Of course, if you're flying from a city other than L.A. or you'd prefer a different Hawaiian island, Pleasant Holidays has plenty of other deals too. Why? My January Perrin Report on how to save money and travel smarter in 2009 explains why some of the best travel offers these days come in the form of airfare-plus-hotel packages put together by consolidators. After the jump, find out why:

Continue reading "Experience Obama's Oahu on the Cheap" »

November 04, 2008

Think Hawaii This Winter

Hyatt_regency_waikiki_2 The last time Obama was in Hawaii--a couple of weeks ago, to visit his grandmother for the last time--he stayed at the Hyatt Regency Waikiki, which is offering third nights free, plus a comp upgrade and daily breakfast for two, through December 19.

by Wendy Perrin

I've said it before, but I'll say it again: This is the winter to go to Hawaii. I'd be headed there myself for post-Election Day de-stressing if work assignments didn't have me bound for other parts of the globe.

Last week I told you about fares to Honolulu for $244 from L.A. and $452 from New York. Then yesterday Beat of Hawaii reported fares of $421 from Washington, D.C., and $426 from Boston, including over Thanksgiving!

We also learned yesterday that Hawaii hotel occupancy fell to only 63 percent in September. That's the worst it's been since the months right after 9/11. All those empty rooms will force resorts to offer big discounts and incentives this winter. How to nab the best deals?

Continue reading "Think Hawaii This Winter" »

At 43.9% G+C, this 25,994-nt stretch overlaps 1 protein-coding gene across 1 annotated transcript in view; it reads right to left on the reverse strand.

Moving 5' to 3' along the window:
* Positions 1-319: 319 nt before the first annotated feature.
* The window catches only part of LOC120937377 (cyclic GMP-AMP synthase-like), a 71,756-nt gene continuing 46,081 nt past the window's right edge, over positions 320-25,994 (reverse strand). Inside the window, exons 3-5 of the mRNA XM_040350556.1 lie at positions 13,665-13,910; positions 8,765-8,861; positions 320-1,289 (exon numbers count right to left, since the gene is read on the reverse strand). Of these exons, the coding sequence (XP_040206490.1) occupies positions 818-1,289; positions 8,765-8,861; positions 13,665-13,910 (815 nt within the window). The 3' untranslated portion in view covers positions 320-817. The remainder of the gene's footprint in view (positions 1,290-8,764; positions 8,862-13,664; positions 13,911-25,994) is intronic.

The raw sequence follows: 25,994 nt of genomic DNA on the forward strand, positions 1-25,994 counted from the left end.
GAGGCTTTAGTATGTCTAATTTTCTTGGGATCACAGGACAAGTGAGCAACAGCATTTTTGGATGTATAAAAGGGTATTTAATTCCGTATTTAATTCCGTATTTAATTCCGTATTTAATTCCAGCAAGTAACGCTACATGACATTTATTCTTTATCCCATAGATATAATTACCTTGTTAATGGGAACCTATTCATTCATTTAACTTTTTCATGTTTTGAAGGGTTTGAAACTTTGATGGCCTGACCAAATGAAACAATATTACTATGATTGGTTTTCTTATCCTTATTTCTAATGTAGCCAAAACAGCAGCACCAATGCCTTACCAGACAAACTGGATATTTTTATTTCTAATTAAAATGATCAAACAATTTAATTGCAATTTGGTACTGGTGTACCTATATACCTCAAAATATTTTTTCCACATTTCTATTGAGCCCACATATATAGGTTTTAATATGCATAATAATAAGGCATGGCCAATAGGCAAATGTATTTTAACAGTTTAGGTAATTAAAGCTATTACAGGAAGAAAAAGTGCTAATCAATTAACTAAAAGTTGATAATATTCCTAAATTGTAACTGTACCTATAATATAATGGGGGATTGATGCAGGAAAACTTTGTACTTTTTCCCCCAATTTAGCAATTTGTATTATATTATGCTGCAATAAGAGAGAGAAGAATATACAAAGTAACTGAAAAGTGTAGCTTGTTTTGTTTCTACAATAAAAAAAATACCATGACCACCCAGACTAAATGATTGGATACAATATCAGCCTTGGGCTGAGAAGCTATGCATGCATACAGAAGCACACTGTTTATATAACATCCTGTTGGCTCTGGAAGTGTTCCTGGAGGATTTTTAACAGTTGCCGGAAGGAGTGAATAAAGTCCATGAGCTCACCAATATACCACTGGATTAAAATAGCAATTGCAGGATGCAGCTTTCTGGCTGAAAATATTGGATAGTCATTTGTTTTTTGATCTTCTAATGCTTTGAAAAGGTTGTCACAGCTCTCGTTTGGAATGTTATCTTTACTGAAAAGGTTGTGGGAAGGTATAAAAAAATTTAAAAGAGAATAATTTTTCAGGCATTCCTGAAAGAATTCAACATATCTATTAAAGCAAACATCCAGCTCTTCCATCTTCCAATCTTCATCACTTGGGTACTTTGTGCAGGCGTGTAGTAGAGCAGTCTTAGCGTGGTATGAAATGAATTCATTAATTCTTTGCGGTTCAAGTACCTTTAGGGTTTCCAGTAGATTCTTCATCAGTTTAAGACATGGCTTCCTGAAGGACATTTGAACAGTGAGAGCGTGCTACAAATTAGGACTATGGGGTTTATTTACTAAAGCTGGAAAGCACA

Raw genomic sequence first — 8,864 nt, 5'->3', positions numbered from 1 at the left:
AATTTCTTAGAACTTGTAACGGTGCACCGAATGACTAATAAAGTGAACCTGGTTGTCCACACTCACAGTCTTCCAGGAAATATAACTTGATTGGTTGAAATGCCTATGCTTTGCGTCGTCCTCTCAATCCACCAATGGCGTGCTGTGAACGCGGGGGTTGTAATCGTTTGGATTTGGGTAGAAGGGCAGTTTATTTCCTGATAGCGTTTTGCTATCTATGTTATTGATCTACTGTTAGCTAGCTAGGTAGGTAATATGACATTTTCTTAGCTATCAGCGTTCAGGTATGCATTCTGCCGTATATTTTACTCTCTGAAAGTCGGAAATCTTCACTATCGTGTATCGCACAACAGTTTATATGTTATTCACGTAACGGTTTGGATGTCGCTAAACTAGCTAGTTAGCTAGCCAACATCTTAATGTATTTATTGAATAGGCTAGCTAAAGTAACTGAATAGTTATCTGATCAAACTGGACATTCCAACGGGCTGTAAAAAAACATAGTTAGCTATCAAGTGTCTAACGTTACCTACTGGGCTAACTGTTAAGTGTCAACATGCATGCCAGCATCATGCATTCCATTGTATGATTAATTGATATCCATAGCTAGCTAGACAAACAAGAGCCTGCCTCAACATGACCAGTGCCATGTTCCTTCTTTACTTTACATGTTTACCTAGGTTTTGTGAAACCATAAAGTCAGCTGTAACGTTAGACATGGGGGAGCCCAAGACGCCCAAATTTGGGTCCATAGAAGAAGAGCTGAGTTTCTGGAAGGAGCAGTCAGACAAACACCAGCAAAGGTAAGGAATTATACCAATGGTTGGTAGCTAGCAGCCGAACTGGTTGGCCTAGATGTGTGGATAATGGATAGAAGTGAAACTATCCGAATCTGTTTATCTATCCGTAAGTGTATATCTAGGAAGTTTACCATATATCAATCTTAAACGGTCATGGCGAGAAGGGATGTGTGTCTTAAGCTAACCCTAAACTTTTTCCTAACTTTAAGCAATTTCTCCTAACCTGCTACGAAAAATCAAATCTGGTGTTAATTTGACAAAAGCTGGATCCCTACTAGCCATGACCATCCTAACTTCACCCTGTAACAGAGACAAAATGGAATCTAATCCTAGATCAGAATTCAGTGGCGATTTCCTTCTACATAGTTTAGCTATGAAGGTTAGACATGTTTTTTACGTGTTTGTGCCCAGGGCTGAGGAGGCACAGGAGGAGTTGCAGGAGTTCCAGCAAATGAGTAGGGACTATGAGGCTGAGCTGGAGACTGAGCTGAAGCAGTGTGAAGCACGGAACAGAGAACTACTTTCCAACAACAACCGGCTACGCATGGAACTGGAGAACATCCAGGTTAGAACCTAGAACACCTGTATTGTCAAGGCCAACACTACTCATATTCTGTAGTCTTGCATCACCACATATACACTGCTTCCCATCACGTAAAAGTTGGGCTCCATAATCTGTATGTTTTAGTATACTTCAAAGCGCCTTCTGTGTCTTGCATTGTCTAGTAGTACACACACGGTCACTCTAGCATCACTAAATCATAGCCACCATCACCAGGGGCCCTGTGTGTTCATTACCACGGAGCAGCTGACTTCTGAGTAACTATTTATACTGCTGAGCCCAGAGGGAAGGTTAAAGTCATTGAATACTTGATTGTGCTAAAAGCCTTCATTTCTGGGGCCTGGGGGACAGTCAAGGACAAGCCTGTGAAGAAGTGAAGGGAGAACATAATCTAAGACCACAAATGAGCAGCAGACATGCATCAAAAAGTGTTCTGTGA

October 30, 2008

Rates Slashed for Hawaii Vacation Rentals

Pacific_charm The nightly rate for this Oahu vacation rental home that sleeps 10 has dropped to $120 per person. That's a remarkable price for a top-notch beachfront house in a central location.

by Wendy Perrin

Tempted by those dirt-cheap air fares to Hawaii and the tremendous hotel deals there? Keep in mind that you can often stretch your dollar even farther by renting a vacation home.  Rental owners in Hawaii are offering excellent deals right now, even for those Christmas/New Year's weeks that are normally sold-out at peak prices this late in the year.

Absolutely_kapalua_2 This over-the-top-luxurious villa on Maui sleeps 8. The nightly rate over the holidays is $238 per person, marked down from $350.

Anne Pawsat-Dressler of Hawaii Hideaways, who is on my rigorously vetted list of the country's best villa rental agents, updated annually in Conde Nast Traveler, says that renters have enormous bargaining power right now. Here, courtesy of Anne, are key bargaining tips for negotiating the best rate:

Continue reading "Rates Slashed for Hawaii Vacation Rentals" »

June 11, 2007

Anchorage, Alaska: Best Dinner

View of Cook Inlet, Alaska
The view from my table at the Crow's Nest restaurant at 9:00 p.m., June 7, 2007.

By Tara Kyle

The finale of my week in Anchorage was dinner at the Crow's Nest, which sits atop one of the towers of the Hotel Captain Cook.  This is the place for the city's best meal with a view.  We asked for a table overlooking Cook Inlet (see photo), but the view of the Chugach Mountains behind the city is lovely too.  There truly is no bad table.  Entrees are pricey — in the $30 to $40 range — so if you're traveling on a budget, consider swinging by the bar either pre- or post-dinner for a cocktail with a panorama.

crab soup at the Crow's Nest
The coconut curry and crab soup is, according to our server, the most popular thing on the menu "by far."

Continue reading "Anchorage, Alaska: Best Dinner" »

June 07, 2007

Anchorage, Alaska: Bike Rentals

Pablo and his bike rental hut in downtown Anchorage.

By Tara Kyle

Day 6 in Anchorage: One of the best reasons to visit Southcentral Alaska rather than the Inside Passage (home to the towns where cruise ships dock) is the drier weather: In August, for instance, Anchorage gets fewer than three inches of rain, whereas Sitka gets double that amount. And one of the best ways to see the Anchorage area is to take advantage of the sun and pick up a bike from Pablo's Bike Rentals, conveniently located next to downtown's Copper Whale Inn. You'll get exceptionally friendly service and a choice between $15 for a three-hour rental and $30 for a full day plus overnight.